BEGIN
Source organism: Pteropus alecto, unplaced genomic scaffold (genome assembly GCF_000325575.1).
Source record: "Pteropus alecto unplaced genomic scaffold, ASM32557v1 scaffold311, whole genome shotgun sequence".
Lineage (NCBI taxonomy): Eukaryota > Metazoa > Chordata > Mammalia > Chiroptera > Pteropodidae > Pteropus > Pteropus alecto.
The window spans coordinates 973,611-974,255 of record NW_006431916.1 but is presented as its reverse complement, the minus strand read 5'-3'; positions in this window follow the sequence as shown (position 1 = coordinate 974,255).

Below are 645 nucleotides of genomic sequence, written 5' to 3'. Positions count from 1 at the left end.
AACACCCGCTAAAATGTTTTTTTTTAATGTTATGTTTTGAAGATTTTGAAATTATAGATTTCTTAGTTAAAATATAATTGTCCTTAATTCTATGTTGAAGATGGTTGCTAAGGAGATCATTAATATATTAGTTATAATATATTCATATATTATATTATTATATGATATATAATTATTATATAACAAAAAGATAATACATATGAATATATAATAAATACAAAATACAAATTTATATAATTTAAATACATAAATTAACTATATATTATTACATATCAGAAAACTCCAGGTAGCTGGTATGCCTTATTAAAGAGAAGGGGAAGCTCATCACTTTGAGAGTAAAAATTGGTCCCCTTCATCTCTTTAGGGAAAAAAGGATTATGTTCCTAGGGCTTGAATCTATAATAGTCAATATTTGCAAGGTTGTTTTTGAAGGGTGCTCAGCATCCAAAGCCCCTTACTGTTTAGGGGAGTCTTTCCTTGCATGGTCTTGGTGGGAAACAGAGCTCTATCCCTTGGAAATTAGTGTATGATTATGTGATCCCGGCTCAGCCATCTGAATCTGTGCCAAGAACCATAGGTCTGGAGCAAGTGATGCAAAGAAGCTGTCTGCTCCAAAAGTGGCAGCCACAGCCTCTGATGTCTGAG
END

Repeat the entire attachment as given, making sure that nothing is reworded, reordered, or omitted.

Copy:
Source organism: Pteropus alecto, unplaced genomic scaffold (genome assembly GCF_000325575.1).
Source record: "Pteropus alecto unplaced genomic scaffold, ASM32557v1 scaffold311, whole genome shotgun sequence".
Lineage (NCBI taxonomy): Eukaryota > Metazoa > Chordata > Mammalia > Chiroptera > Pteropodidae > Pteropus > Pteropus alecto.
The window spans coordinates 973,611-974,255 of record NW_006431916.1 but is presented as its reverse complement, the minus strand read 5'-3'; positions in this window follow the sequence as shown (position 1 = coordinate 974,255).

Below are 645 nucleotides of genomic sequence, written 5' to 3'. Positions count from 1 at the left end.
AACACCCGCTAAAATGTTTTTTTTTAATGTTATGTTTTGAAGATTTTGAAATTATAGATTTCTTAGTTAAAATATAATTGTCCTTAATTCTATGTTGAAGATGGTTGCTAAGGAGATCATTAATATATTAGTTATAATATATTCATATATTATATTATTATATGATATATAATTATTATATAACAAAAAGATAATACATATGAATATATAATAAATACAAAATACAAATTTATATAATTTAAATACATAAATTAACTATATATTATTACATATCAGAAAACTCCAGGTAGCTGGTATGCCTTATTAAAGAGAAGGGGAAGCTCATCACTTTGAGAGTAAAAATTGGTCCCCTTCATCTCTTTAGGGAAAAAAGGATTATGTTCCTAGGGCTTGAATCTATAATAGTCAATATTTGCAAGGTTGTTTTTGAAGGGTGCTCAGCATCCAAAGCCCCTTACTGTTTAGGGGAGTCTTTCCTTGCATGGTCTTGGTGGGAAACAGAGCTCTATCCCTTGGAAATTAGTGTATGATTATGTGATCCCGGCTCAGCCATCTGAATCTGTGCCAAGAACCATAGGTCTGGAGCAAGTGATGCAAAGAAGCTGTCTGCTCCAAAAGTGGCAGCCACAGCCTCTGATGTCTGAG